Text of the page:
Second, although plenty of antics went on nonstop outside the courtroom and around the courthouse, there was no circus in the courtroom — plenty of video footage exists and the trial transcript proves that. However, Clark herself was one of the clowns Ito struggled to keep reined in.

Attorneys’ conduct so egregious, including that of Clark — in spades — that Ito, after repeatedly fining them, finally resorted to issuing a court order spelling out what they could and could not do — down to “no eye rolling.” I included the entire text of that order on pages 136-137 in my book, Anatomy of a Trial. Even then, he continued to have to fine them and threaten to hold them in contempt because they refused to behave. The amount in fines Ito levied against the Simpson trial attorneys — on both sides — exceeded that of any criminal trial in the state’s history at that time.

So far as being “infatuated with the media” is concerned, disappointment or even contempt for many of them would be more accurate as he witnessed their excesses and making him the brunt of their exaggerations and misrepresentations.

In that Daily News interview, Clark said, “He sits down for a six-part interview in the middle of the trial about his life. Who does this?”

What Clark is misremembering is (1)  Ito didn’t sit down for a six-part interview and (2) an interview he did do wasn’t in the middle of the trial.

Months before the Jan. 23, 1995, opening statements, a TV reporter asked to interview Ito in connection with the opening of an L.A. museum exhibit of the World War II Heart Mountain Japanese internment camp in Wyoming, which is where a man and woman who married and became Ito’s parents met. After long consideration and conferring with a number of people, he finally decided to do it, but only with the assurance that the subject would not be the Simpson case but would focus only on the exhibit and the issue of Japanese internment. He also insisted on several other conditions, including that the station not promote the interview in advance and would air it only once and that would be during an 11 p.m. newscast.

As described on page 25 of Anatomy of a Trial the station violated every condition, including buying full-page newspaper ads and splitting the interview into six parts, which aired in six consecutive broadcasts.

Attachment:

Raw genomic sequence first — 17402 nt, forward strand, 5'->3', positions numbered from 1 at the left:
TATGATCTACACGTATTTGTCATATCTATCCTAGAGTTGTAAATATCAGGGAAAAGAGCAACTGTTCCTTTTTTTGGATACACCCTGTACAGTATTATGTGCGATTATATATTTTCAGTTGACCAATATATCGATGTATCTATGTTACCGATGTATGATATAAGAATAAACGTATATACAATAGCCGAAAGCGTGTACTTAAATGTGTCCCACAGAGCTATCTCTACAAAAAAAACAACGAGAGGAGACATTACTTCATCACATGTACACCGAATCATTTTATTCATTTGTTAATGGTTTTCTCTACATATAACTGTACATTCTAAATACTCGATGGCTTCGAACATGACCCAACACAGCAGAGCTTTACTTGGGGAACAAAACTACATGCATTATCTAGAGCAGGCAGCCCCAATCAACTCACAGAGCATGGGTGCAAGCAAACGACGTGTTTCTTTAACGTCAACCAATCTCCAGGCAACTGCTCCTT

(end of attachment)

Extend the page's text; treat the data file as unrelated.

Then there was this in a June 14, 2016,   Chicago Tribune article:

“Clark said that while she was generally pleased with the FX series, it failed to capture how Ito was ‘entranced by his media moment’ and ‘the steady stream of celebrities coming in and out of chambers’ during the trial. Sometimes the celebs Ito had invited backstage demanded to meet her, too, she said.

“‘I’m actually trying a lawsuit … I don’t need to meet Jimmy Dean,” she said of one encounter with the crooner-turned-sausage king. “I mean, I love your sausage, sir!'”

Did celebrities show up at the trial? Yes, as more and more it became the place to be seen. Many were, themselves, members of the media. And yes, some did meet Ito in his chambers, although I would hardly describe it as a “steady stream.” And one, which became a disastrous fiasco, was entirely my doing,  which I have rued every since.

But Jesus, Jimmy Dean? I saw neither of them. Neither did I hear or know of any who even asked, much less demanded to meet Clark. I don’t know of any who thought she was worth their while. So maybe her bruised ego is prompting her to make such a claim now.

“This is disgusting,” the reporter I talked to about Clark’s glove claim said. “She is trying to sell her books and somehow find absolution for her inept performance 22 years ago. To attack Ito is beyond the pale.”

What does Ito have to say about all of this?

Nothing. Which is what he said during, and has continued to say since, the trial. At least not publicly, which is why Clark thinks she can say whatever she wants without consequence. Given that Ito has consistently refrained from speaking out against his critics, Clark can be pretty sure he won’t now.

While Clark and her ilk have capitalized on their fame from the trial over and over and in many forms and formats, Ito hasn’t. He hasn’t written a book or gone on the rubber-chicken circuit or hauled in huge speaking fees like Clark has and is continuing to do.

I’m pretty sure he won’t speak up this time either. Clark probably isn’t worth his while.


Does Grandchild-in-Common Create Conflict Perception?